In Shepard v. United States, 544 U. S. 13 (2005) , the hypothetical we posited in Taylor became real: We confronted a Massachusetts burglary statute covering entries into “boats and cars” as well as buildings. 544 U. S., at 17. The defendant there pleaded guilty to violating the statute, and we first confirmed that Taylor’s categorical approach applies not just to jury verdicts, but also to plea agreements. That meant, we held, that a conviction based on a guilty plea can qualify as an ACCA predicate only if the defendant “necessarily admitted [the] elements of the generic offense.” Id., at 26. But as we had anticipated in Taylor, the divisible nature of the Massachusetts burglary statute confounded that inquiry: No one could know, just from looking at the statute, which version of the offense Shepard was convicted of. Accordingly, we again authorized sentencing courts to scrutinize a restricted set of materials—here, “the terms of a plea agreement or transcript of colloquy between judge and defendant”—to determine if the defendant had pleaded guilty to entering a building or, alternatively, a car or boat. Ibid. Yet we again underscored the narrow scope of that review: It was not to determine “what the defendant and state judge must have understood as the factual basis of the prior plea,” but only to assess whether the plea was to the version of the crime in the Massachusetts statute (burglary of a building) corresponding to the generic offense. Id., at 25–26 (plurality opinion).

     Two more recent decisions have further emphasized the elements-based rationale—applicable only to divisible statutes—for examining documents like an indictment or plea agreement. In Nijhawan v. Holder, 557 U. S. 29 (2009) , we discussed another Massachusetts statute, this one prohibiting “ ‘ Breaking and Entering at Night’ ” in any of four alternative places: a “building, ship, vessel, or vehicle.” Id., at 35. We recognized that when a statute so “refer[s] to several different crimes,” not all of which qualify as an ACCA predicate, a court must determine which crime formed the basis of the defendant’s conviction. Ibid. That is why, we explained, Taylor and Shepard developed the modified categorical approach. By reviewing the extra-statutory materials approved in those cases, courts could discover “which statutory phrase,” contained within a statute listing “several different” crimes, “covered a prior conviction.” 557 U. S., at 41. And a year later, we repeated that understanding of when and why courts can resort to those documents: “[T]he ‘modified categorical approach’ that we have approved permits a court to determine which statutory phrase was the basis for the conviction.” Johnson v. United States, 559 U. S. 133, 144 (2010) (citation omitted).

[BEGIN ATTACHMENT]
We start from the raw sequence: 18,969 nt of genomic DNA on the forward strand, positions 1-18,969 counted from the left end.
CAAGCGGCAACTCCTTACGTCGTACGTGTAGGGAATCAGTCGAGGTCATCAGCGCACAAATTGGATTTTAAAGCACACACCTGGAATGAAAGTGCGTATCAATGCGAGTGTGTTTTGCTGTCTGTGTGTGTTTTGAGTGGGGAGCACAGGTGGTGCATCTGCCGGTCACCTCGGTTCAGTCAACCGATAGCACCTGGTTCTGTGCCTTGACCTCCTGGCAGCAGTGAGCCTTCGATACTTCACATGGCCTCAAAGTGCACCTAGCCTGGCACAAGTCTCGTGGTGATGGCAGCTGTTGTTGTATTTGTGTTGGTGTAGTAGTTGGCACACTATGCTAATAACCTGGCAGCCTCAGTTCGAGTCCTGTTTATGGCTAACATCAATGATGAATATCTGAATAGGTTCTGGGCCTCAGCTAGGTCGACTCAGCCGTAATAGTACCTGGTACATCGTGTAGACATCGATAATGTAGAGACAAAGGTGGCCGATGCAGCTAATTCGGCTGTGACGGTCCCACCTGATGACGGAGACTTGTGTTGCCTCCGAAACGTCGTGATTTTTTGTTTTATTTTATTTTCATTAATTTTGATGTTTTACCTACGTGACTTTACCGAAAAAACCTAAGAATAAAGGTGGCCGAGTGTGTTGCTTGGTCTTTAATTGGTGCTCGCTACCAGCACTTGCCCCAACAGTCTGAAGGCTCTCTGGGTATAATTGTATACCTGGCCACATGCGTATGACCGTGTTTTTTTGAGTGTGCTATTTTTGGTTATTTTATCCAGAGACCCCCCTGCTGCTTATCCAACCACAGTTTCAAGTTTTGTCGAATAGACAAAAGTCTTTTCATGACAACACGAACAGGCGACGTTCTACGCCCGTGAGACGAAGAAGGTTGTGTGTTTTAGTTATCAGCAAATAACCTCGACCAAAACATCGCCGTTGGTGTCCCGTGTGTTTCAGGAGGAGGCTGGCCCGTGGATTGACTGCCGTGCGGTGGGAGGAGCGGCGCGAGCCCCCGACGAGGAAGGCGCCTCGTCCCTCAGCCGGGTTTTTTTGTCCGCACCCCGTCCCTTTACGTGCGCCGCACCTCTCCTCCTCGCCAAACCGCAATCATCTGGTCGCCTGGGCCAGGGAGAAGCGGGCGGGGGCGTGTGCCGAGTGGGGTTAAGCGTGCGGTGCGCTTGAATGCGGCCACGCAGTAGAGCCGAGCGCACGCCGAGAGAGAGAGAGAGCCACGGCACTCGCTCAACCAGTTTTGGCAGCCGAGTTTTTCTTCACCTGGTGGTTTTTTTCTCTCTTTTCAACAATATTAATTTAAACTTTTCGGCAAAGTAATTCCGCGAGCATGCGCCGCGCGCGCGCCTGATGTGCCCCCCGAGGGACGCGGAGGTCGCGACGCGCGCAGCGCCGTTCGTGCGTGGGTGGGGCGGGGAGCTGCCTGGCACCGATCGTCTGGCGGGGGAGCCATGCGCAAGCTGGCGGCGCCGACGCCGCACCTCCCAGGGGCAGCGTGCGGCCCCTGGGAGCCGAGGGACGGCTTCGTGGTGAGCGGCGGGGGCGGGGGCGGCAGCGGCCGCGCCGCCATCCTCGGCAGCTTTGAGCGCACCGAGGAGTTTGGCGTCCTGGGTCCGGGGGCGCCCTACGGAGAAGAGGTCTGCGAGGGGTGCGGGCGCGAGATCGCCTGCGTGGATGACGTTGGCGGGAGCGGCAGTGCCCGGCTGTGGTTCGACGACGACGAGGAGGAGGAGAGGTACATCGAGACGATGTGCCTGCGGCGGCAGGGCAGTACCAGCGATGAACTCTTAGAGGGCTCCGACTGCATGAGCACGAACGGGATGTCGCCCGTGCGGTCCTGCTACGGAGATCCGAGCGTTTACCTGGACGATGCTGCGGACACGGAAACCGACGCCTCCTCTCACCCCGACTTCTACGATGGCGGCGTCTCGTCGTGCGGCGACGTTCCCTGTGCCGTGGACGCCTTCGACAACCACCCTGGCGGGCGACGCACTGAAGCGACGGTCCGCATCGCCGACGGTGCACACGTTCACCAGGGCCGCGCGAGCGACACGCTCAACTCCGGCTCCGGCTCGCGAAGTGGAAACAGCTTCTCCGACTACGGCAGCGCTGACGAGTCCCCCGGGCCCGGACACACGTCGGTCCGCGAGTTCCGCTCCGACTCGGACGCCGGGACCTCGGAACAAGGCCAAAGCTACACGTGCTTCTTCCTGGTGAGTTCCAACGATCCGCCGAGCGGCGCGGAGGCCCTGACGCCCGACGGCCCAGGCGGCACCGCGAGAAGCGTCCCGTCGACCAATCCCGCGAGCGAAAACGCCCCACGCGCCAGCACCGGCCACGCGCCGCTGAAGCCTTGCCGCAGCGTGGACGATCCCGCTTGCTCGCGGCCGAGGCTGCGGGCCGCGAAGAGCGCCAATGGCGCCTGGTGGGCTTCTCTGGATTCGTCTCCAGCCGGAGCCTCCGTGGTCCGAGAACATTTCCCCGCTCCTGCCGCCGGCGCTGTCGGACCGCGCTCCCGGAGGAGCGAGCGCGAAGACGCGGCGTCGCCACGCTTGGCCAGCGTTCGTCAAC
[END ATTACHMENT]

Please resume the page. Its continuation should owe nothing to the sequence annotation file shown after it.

Applied in that way—which is the only way we have ever allowed—the modified approach merely helps im- plement the categorical approach when a defendant was convicted of violating a divisible statute. The modified approach thus acts not as an exception, but instead as a tool. It retains the categorical approach’s central feature: a focus on the elements, rather than the facts, of a crime. And it preserves the categorical approach’s basic method: comparing those elements with the generic offense’s. All the modified approach adds is a mechanism for making that comparison when a statute lists multiple, alternative elements, and so effectively creates “several different . . . crimes.” Nijhawan, 557 U. S., at 41. If at least one, but not all of those crimes matches the generic version, a court needs a way to find out which the defendant was convicted of. That is the job, as we have always understood it, of the modified approach: to identify, from among several alternatives, the crime of conviction so that the court can compare it to the generic offense. [ 2 ]

     The modified approach thus has no role to play in this case. The dispute here does not concern any list of alternative elements. Rather, it involves a simple discrepancy between generic burglary and the crime established in §459. The former requires an unlawful entry along the lines of breaking and entering. See 3 W. LaFave, Substantive Criminal Law §21.1(a) (2d ed. 2003) (hereinafter LaFave). The latter does not, and indeed covers simple shoplifting, as even the Government acknowledges. See Brief for United States 38; Barry, 94 Cal., at 483–484, 29 P., at 1026–1027. In Taylor’s words, then, §459 “define[s] burglary more broadly” than the generic offense. 495 U. S., at 599. And because that is true—because California, to get a conviction, need not prove that Descamps broke and entered—a §459 violation cannot serve as an ACCA predicate. Whether Descamps did break and enter makes no difference. And likewise, whether he ever admitted to breaking and entering is irrelevant. Our decisions authorize review of the plea colloquy or other approved extra-statutory documents only when a statute defines burglary not (as here) overbroadly, but instead alternatively, with one statutory phrase corresponding to the generic crime and another not. In that circumstance, a court may look to the additional documents to determine which of the statutory offenses (generic or non-generic) formed the basis of the defendant’s conviction. But here no uncertainty of that kind exists, and so the categorical approach needs no help from its modified partner. We know Descamps’ crime of conviction, and it does not correspond to the relevant generic offense. Under our prior decisions, the inquiry is over.